The fact that one would never expect this from looking at the 1999 Vampire Robot footage is merely a testament to how impossible it is to predict the future, at least as far as customer buying patterns are concerned. (Impossible by most other metrics as well.) However, even back in 1999, the portents were there for those willing to look: the company achieved peak sales in 1992, then shed 200 locations in 1995. At the time of the Vampire Robot video, Kmart had already lost considerable ground to Walmart; patrons would probably have characterized the aging company as “faded” or “past its prime” but “still offered good deals”—enough that the 1999 still featured reasonable customer traffic and the obsolete Kmart Café, all but a distant memory during the merger with Sears. Kmart’s first Chapter 11 declaration took place in 2002, hot on the heels of a liquidity crisis during the late 2001 recession that prompted some vendors to halt their shipments. But there’s no trace of this escalating panic in the vintage retail video; in 1999, Kmart still conveyed abundance.
The institution, founded a century earlier as the S.S. Kresge Company (the Kresge giving the “K” in Kmart), languished throughout the 2000s and 2010s, devolving into a relic—a place that was still pretty ubiquitous but had no loyal customer base. Several years ago, as I covered a Kmart preparing for liquidation in Quakertown, PA, I noted that the location had already shed its pharmacy many years prior, as evidenced by the weathered labelscar out front. It was a long time coming for both Kmart and Sears, but their final locations revealed much the same lack of vendor confidence as during 2002 bankruptcy: empty wings and shelves, because the vendors that used to maintain reliable contracts with Kmart could no longer depend on them to sell the items off the shelves before they became obsolete or passé. (Or to pay off their debts, if they were buying goods from the vendors on credit.) Both Kmart and Sears are now in the hospice-care stage of their respective businesses’ lives; after a late 2018 Chapter 11 filing, a hedge fund (run by same individual who helped propel Sears and Kmart into such roaring success in the 2000s) purchased Sears Holdings Company and spun it into Transformco, a privately held company—and proceeded to phase out any and all underperforming Sears or Kmart locations, which is basically all of them. At this point, there are no more than 25 locations total between Sears and Kmart, and that includes the outlying US principalities where Kmart still seems to enjoy a marginal foothold: places like Guam or the US Virgin Islands, but not Puerto Rico (all closed over there too).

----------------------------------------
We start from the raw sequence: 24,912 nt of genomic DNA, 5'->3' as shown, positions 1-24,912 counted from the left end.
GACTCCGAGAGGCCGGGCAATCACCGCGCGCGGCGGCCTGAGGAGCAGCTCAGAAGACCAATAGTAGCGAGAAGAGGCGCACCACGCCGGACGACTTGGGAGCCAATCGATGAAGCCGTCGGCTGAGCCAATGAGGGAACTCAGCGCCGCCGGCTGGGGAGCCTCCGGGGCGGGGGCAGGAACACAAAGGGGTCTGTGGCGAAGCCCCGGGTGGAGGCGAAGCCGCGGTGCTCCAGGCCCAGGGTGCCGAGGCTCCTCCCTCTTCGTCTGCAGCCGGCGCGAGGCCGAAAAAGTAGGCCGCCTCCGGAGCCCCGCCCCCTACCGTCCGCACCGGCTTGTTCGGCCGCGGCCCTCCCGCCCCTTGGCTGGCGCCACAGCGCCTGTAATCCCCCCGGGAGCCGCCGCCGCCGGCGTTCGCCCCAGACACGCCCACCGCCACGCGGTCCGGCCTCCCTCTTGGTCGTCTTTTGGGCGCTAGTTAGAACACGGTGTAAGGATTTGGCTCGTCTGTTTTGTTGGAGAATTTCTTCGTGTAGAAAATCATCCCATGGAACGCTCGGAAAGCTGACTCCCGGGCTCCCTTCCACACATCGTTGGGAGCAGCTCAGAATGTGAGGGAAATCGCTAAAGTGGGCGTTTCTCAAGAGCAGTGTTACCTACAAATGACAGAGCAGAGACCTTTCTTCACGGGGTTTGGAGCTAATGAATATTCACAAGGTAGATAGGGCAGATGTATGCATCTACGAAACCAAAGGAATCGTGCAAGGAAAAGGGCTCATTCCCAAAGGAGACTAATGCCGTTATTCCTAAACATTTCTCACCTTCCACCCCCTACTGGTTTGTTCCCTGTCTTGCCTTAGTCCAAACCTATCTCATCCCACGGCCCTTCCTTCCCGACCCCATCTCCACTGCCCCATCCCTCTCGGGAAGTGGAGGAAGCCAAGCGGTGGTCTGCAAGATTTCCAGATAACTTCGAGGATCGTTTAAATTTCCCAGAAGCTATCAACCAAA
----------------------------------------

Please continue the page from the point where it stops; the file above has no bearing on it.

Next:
But neither Kmart, Sears, nor Transformco are the real point of this article. Returning again to the vintage retail video of Vampire Robot, I note again that, in 1999, even a company already in the early stages of decline (as Kmart was), the shelves remained fully stocked and tidy. And we can compare that to a store in 2023: